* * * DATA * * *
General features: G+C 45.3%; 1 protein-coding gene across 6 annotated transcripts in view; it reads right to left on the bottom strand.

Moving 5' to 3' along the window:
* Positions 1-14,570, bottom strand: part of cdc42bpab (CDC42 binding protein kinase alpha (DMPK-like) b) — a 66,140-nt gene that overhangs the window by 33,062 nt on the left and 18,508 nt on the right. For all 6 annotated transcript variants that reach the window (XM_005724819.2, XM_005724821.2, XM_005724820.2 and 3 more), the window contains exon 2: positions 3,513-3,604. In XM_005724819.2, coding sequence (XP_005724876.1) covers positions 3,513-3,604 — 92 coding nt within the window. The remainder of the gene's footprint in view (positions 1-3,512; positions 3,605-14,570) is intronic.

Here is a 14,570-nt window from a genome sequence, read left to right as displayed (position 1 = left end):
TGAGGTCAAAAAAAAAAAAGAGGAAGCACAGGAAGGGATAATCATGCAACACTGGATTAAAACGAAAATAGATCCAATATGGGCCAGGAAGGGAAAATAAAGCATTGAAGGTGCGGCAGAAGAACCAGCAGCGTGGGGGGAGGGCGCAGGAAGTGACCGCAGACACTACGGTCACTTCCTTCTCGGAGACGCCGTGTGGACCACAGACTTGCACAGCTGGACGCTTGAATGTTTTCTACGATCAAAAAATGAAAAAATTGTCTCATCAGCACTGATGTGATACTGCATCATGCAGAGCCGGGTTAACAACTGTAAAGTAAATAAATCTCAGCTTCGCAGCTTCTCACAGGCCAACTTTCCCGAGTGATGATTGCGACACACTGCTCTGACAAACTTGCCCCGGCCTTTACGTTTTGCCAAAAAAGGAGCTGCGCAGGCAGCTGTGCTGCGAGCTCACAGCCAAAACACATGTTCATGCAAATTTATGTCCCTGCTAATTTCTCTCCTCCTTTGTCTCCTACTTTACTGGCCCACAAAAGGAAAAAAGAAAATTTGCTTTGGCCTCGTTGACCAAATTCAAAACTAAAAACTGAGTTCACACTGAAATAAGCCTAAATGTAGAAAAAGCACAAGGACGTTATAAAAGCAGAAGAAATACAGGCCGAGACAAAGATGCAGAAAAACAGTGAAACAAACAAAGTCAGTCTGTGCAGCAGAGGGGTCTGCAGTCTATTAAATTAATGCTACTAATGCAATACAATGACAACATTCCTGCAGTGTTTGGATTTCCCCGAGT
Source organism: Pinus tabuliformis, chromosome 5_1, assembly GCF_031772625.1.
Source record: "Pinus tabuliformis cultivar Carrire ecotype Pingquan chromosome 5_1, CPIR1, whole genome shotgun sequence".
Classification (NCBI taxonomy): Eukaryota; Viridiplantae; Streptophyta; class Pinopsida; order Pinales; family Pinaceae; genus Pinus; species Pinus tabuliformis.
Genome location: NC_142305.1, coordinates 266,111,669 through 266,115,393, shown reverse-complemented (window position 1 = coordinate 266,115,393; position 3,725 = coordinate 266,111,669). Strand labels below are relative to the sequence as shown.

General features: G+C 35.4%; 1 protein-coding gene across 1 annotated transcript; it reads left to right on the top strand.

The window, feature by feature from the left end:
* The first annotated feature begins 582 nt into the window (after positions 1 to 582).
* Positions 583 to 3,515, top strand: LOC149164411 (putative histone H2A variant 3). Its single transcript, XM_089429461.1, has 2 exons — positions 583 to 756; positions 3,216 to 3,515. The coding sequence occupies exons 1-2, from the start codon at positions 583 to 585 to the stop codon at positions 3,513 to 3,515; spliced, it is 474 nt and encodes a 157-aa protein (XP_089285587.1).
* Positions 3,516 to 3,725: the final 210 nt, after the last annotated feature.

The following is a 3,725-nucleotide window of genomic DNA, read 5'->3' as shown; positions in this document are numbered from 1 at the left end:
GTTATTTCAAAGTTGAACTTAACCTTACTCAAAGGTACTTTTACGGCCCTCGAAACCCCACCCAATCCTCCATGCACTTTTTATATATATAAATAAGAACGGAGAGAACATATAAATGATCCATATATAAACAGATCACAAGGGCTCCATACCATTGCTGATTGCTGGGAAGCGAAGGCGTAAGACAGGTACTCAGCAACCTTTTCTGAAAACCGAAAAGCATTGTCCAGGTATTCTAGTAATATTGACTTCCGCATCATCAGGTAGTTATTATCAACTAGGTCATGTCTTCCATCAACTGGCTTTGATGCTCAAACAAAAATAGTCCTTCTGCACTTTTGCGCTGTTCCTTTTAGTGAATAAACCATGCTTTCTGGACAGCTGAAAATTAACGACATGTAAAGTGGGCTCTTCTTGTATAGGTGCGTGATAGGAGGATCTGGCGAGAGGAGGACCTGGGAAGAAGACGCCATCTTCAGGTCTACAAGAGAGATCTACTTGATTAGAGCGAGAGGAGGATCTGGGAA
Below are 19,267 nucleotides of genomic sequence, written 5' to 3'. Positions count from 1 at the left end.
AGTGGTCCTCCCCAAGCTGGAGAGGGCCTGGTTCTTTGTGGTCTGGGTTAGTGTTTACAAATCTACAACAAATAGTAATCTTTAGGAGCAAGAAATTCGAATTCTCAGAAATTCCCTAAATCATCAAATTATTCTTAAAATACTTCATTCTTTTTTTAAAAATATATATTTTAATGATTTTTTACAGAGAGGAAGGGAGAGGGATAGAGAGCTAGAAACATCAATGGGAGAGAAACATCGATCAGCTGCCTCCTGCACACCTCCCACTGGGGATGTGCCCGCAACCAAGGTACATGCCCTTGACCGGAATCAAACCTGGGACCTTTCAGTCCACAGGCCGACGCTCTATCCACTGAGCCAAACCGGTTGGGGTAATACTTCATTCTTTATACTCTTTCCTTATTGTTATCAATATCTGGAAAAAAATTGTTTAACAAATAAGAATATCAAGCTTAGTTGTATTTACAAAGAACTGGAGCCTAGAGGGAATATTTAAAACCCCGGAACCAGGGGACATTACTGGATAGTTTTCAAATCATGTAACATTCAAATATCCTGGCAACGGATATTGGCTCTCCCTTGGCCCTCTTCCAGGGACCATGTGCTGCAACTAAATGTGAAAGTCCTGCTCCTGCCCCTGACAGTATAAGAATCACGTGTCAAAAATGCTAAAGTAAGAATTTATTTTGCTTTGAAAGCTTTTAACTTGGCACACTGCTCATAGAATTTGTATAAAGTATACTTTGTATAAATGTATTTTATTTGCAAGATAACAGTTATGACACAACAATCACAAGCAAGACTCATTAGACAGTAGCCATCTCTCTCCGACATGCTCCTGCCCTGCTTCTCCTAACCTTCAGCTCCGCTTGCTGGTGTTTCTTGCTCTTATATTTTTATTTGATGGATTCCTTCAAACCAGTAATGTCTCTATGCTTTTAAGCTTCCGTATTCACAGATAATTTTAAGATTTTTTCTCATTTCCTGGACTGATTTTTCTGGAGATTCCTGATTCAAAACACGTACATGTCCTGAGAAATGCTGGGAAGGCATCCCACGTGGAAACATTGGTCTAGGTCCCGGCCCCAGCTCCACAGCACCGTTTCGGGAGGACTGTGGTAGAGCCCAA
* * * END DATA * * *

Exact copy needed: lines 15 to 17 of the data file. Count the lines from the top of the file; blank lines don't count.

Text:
The following is a 3,725-nucleotide window of genomic DNA, read 5'->3' as shown; positions in this document are numbered from 1 at the left end:
GTTATTTCAAAGTTGAACTTAACCTTACTCAAAGGTACTTTTACGGCCCTCGAAACCCCACCCAATCCTCCATGCACTTTTTATATATATAAATAAGAACGGAGAGAACATATAAATGATCCATATATAAACAGATCACAAGGGCTCCATACCATTGCTGATTGCTGGGAAGCGAAGGCGTAAGACAGGTACTCAGCAACCTTTTCTGAAAACCGAAAAGCATTGTCCAGGTATTCTAGTAATATTGACTTCCGCATCATCAGGTAGTTATTATCAACTAGGTCATGTCTTCCATCAACTGGCTTTGATGCTCAAACAAAAATAGTCCTTCTGCACTTTTGCGCTGTTCCTTTTAGTGAATAAACCATGCTTTCTGGACAGCTGAAAATTAACGACATGTAAAGTGGGCTCTTCTTGTATAGGTGCGTGATAGGAGGATCTGGCGAGAGGAGGACCTGGGAAGAAGACGCCATCTTCAGGTCTACAAGAGAGATCTACTTGATTAGAGCGAGAGGAGGATCTGGGAA
Below are 19,267 nucleotides of genomic sequence, written 5' to 3'. Positions count from 1 at the left end.